These results demonstrate the key role that myosin IIA plays in NK cell effector function at some step between lytic granule polarization and granule exocytosis. However, the nature of this step remains to be defined, and there are several possibilities. In particular, the interaction between myosin IIA and actin could be force generating and facilitate vesicle fusion. Myosin II has already been hypothesized to play a role in the fusion dynamics of chromaffin cells by influencing the kinetics of exocytotic pore expansion (21), and it could have a similar role in this study. Myosin light chain kinase, which is a key regulator of myosin II, has also been implicated in vesicle release at neural synapses (22) and the ATP-dependent priming of exocytosis in chromaffin cells (23), further indicating that myosin II may play a key role in vesicle fusion.
Alternatively, myosin IIA could help build a bridge between two cytoskeletal proteins. In the NKIS, microtubules bring lytic granules when they polarize to a synapse that has already accumulated F-actin. Conceivably, myosin IIA could help lytic granules approach the synapse more closely than they are able to while attached to microtubules, and position them close enough to fuse with the NK cell membrane. Myosin II also appears to have an important role in vesicle transport (21), and thus may also have a cooperative role with microtubule motors.
Myosin IIA may therefore play a role in vesicle movement close to the synapse, and although z sections do not show a disrupted cSMAC or pSMAC, myosin IIA inhibition may have a more subtle effect on granule alignment within the actin ring, disrupting vesicle docking, priming, or fusion with the membrane. In that case, the deficiency could be similar to that seen in the mouse model of Griscelli syndrome (ashen), which is a Rab27a deficiency where CTL lytic granules become trapped behind the Golgi apparatus and fail to dock at the plasma membrane (24). Alternatively, myosin IIA may play a role in vesicle priming, as Munc13-4 does in CTL as found in patients with familial hemophagocytic lymphohistiocytosis 3 (25). NK cells in Munc13-4–deficient patients have also been found to have lower cytotoxicity caused by impaired granule fusion with the membrane, whereas granule polarization was unaffected (26). Similarly, a role for myosin IIA in lytic granule exocytosis has been definitively demonstrated here.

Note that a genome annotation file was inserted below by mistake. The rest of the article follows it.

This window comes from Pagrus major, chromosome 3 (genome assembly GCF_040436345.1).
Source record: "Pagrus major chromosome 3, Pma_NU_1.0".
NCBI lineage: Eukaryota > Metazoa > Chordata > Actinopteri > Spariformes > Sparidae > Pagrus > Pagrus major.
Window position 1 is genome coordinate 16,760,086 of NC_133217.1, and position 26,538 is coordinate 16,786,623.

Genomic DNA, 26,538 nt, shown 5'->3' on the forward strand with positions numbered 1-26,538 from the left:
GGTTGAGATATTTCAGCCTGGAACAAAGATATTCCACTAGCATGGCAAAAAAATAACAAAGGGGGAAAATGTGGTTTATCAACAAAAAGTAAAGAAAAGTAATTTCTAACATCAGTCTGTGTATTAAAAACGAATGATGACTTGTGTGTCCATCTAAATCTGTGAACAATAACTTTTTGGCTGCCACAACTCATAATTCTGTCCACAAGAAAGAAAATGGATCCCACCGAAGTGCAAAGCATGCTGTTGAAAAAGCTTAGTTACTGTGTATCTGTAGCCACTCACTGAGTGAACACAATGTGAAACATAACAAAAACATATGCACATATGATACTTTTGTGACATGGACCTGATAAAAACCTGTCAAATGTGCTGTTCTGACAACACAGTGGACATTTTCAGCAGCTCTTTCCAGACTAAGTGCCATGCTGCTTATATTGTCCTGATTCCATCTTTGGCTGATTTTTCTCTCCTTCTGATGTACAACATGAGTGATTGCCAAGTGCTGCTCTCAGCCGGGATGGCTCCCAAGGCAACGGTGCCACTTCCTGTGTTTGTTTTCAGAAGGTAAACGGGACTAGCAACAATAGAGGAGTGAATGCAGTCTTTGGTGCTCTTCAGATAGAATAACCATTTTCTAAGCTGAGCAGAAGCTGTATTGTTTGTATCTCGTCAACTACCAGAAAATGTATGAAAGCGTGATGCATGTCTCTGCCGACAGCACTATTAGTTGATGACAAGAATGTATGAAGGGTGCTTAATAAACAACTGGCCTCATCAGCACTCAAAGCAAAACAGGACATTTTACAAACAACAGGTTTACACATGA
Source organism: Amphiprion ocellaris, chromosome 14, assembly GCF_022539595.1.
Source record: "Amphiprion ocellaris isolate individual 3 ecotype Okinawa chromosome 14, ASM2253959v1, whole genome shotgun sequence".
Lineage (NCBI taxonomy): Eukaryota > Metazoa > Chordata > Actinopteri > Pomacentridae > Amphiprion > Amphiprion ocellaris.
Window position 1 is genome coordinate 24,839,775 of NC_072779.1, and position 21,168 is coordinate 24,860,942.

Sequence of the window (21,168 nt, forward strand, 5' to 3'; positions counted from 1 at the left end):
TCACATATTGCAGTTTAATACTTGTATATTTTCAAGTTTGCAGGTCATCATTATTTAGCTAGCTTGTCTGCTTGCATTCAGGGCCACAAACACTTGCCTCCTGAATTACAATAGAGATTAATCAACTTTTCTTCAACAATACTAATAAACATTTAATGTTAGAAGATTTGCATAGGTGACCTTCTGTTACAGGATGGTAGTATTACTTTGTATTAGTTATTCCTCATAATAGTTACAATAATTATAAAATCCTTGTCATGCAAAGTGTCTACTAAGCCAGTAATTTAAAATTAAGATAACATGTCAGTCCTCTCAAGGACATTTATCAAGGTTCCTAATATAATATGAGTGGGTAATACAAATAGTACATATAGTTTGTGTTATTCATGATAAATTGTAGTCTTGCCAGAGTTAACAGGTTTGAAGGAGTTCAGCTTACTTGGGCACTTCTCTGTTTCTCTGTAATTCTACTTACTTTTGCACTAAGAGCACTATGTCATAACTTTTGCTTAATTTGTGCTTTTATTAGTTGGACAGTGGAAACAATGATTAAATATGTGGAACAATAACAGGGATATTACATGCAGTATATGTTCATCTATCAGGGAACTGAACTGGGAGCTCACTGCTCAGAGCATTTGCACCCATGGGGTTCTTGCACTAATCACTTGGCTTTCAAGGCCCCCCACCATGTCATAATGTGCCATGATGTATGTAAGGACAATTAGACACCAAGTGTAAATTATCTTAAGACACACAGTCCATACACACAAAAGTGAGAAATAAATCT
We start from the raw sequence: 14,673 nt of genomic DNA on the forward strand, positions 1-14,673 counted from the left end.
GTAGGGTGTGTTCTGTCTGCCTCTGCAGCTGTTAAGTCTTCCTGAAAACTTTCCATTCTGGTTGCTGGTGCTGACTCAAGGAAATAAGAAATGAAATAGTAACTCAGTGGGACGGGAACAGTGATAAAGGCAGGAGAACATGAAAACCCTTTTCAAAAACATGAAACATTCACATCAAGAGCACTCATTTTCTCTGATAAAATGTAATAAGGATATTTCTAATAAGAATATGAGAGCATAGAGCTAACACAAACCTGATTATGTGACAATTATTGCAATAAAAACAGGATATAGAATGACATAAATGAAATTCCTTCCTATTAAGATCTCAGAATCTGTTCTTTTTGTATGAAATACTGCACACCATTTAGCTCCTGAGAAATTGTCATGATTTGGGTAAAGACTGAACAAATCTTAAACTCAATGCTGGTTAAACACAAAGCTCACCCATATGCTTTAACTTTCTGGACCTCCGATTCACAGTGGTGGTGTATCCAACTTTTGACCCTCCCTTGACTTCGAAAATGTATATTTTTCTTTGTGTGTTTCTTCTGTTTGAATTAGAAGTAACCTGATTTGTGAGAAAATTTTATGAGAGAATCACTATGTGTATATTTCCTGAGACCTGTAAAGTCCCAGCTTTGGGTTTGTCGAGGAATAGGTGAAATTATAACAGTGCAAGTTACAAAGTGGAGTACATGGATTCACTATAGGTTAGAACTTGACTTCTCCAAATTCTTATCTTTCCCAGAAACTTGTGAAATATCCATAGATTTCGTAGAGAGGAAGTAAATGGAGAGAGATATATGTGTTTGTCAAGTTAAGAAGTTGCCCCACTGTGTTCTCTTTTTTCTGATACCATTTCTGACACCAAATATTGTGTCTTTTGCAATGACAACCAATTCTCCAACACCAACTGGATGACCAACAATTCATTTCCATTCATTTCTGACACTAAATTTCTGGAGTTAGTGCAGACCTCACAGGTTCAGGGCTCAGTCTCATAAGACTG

Materials And Methods
Cells and inhibitors.
The NKL (27) and YTS NK cell lines, YTS cells expressing the mouse ecotropic receptor (YTS-Eco), and YTS stably expressing GFP (YTS-GFP) or a CD2-GFP fusion protein (2) were used as model NK cell systems. Leukocyte-enriched peripheral blood was obtained from Massachusetts General Hospital or the Dana-Farber Cancer Institute with Institutional Revue Board approval, and ex vivo pNK cells were prepared by treatment with Rosette-Sep NK (StemCell Technologies) and subsequent separation via centrifugation through Ficoll-Paque (GE Healthcare). K562 erythroleukemia, 721.221 B-lymphoblastoid cells, or 721.221 cells expressing RFP (RFP-221; all MHC class I–negative) were used as target cells.
NK cells were preincubated with the following inhibitors for 30–60 min at 37°C, where indicated: 80 μM ML-9 (Sigma-Aldrich) in 0.6% EtOH, 20 mM BDM (Sigma-Aldrich) in 2% MeOH, and 75 μM blebbistatin (Toronto Research Chemicals) in 0.3–3.3% DMSO.
Myosin IIA RNAi.
Two DNA oligos designed to produce the shRNA targeting the sequence 5′-GGGACTTGTCCCAAGTCTGAC-3′ in the 3′UTR of the myosin IIA gene were inserted into the pLKO.3G (pLKO) vector containing an ampicillin resistance gene (a gift from D. Mathis and C. Benoist, Joslin Diabetes Center, Boston, MA). The constructed plasmids, together with envelope gene–encoding plasmids pHR'-CMV-δR8.20vpr and pHR'-CMV-VSV-G (a gift from R. Erikson, Harvard University, Cambridge, MA) were transfected into a 293T packaging cell line using FuGENE 6.0 Transfection Reagent (Roche) to produce recombinant lentivirus. Harvested virus was mixed with 8 μg/ml polybrene (Sigma-Aldrich) and used to infect NKL cells. Lentivirus-infected cells were selected by GFP expression with flow cytometry, and myosin IIA expression was assessed by Western blot (10) and semiquantitative RT-PCR.